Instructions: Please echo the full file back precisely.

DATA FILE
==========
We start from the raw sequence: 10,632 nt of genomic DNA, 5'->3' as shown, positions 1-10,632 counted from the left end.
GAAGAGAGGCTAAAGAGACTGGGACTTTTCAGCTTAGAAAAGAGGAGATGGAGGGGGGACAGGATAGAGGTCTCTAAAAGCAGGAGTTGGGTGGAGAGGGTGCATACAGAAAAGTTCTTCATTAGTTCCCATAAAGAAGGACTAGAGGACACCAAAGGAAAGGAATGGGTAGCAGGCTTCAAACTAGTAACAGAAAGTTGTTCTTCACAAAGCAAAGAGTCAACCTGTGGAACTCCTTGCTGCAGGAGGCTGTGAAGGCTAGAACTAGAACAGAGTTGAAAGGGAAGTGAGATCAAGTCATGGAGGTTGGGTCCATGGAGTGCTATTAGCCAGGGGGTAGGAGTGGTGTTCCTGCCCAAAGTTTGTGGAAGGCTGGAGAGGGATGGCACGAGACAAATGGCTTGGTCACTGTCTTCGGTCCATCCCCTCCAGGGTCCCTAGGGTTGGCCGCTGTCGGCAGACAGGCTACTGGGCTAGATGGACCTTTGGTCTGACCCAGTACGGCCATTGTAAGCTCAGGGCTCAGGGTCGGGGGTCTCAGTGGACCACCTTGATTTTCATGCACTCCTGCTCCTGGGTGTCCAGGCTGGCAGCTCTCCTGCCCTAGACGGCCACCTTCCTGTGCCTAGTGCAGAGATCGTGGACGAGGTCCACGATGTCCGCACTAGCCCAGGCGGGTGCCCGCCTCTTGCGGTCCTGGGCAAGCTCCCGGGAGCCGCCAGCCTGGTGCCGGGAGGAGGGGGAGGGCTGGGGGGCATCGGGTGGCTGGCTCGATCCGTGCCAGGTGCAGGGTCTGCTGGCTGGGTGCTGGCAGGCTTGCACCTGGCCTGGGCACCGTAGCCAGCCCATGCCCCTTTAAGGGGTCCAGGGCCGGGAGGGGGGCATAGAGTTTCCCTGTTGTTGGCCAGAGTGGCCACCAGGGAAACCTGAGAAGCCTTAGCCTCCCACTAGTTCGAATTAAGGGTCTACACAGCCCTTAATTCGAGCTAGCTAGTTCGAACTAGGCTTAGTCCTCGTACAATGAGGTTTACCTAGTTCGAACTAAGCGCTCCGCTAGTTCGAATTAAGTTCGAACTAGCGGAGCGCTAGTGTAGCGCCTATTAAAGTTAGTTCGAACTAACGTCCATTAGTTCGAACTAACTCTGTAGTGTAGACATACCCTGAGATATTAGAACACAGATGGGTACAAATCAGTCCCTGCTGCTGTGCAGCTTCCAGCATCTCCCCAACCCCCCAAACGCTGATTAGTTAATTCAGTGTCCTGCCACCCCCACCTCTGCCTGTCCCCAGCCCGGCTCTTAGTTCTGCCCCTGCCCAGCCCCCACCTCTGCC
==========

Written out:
We start from the raw sequence: 10,632 nt of genomic DNA, 5'->3' as shown, positions 1-10,632 counted from the left end.
GAAGAGAGGCTAAAGAGACTGGGACTTTTCAGCTTAGAAAAGAGGAGATGGAGGGGGGACAGGATAGAGGTCTCTAAAAGCAGGAGTTGGGTGGAGAGGGTGCATACAGAAAAGTTCTTCATTAGTTCCCATAAAGAAGGACTAGAGGACACCAAAGGAAAGGAATGGGTAGCAGGCTTCAAACTAGTAACAGAAAGTTGTTCTTCACAAAGCAAAGAGTCAACCTGTGGAACTCCTTGCTGCAGGAGGCTGTGAAGGCTAGAACTAGAACAGAGTTGAAAGGGAAGTGAGATCAAGTCATGGAGGTTGGGTCCATGGAGTGCTATTAGCCAGGGGGTAGGAGTGGTGTTCCTGCCCAAAGTTTGTGGAAGGCTGGAGAGGGATGGCACGAGACAAATGGCTTGGTCACTGTCTTCGGTCCATCCCCTCCAGGGTCCCTAGGGTTGGCCGCTGTCGGCAGACAGGCTACTGGGCTAGATGGACCTTTGGTCTGACCCAGTACGGCCATTGTAAGCTCAGGGCTCAGGGTCGGGGGTCTCAGTGGACCACCTTGATTTTCATGCACTCCTGCTCCTGGGTGTCCAGGCTGGCAGCTCTCCTGCCCTAGACGGCCACCTTCCTGTGCCTAGTGCAGAGATCGTGGACGAGGTCCACGATGTCCGCACTAGCCCAGGCGGGTGCCCGCCTCTTGCGGTCCTGGGCAAGCTCCCGGGAGCCGCCAGCCTGGTGCCGGGAGGAGGGGGAGGGCTGGGGGGCATCGGGTGGCTGGCTCGATCCGTGCCAGGTGCAGGGTCTGCTGGCTGGGTGCTGGCAGGCTTGCACCTGGCCTGGGCACCGTAGCCAGCCCATGCCCCTTTAAGGGGTCCAGGGCCGGGAGGGGGGCATAGAGTTTCCCTGTTGTTGGCCAGAGTGGCCACCAGGGAAACCTGAGAAGCCTTAGCCTCCCACTAGTTCGAATTAAGGGTCTACACAGCCCTTAATTCGAGCTAGCTAGTTCGAACTAGGCTTAGTCCTCGTACAATGAGGTTTACCTAGTTCGAACTAAGCGCTCCGCTAGTTCGAATTAAGTTCGAACTAGCGGAGCGCTAGTGTAGCGCCTATTAAAGTTAGTTCGAACTAACGTCCATTAGTTCGAACTAACTCTGTAGTGTAGACATACCCTGAGATATTAGAACACAGATGGGTACAAATCAGTCCCTGCTGCTGTGCAGCTTCCAGCATCTCCCCAACCCCCCAAACGCTGATTAGTTAATTCAGTGTCCTGCCACCCCCACCTCTGCCTGTCCCCAGCCCGGCTCTTAGTTCTGCCCCTGCCCAGCCCCCACCTCTGCC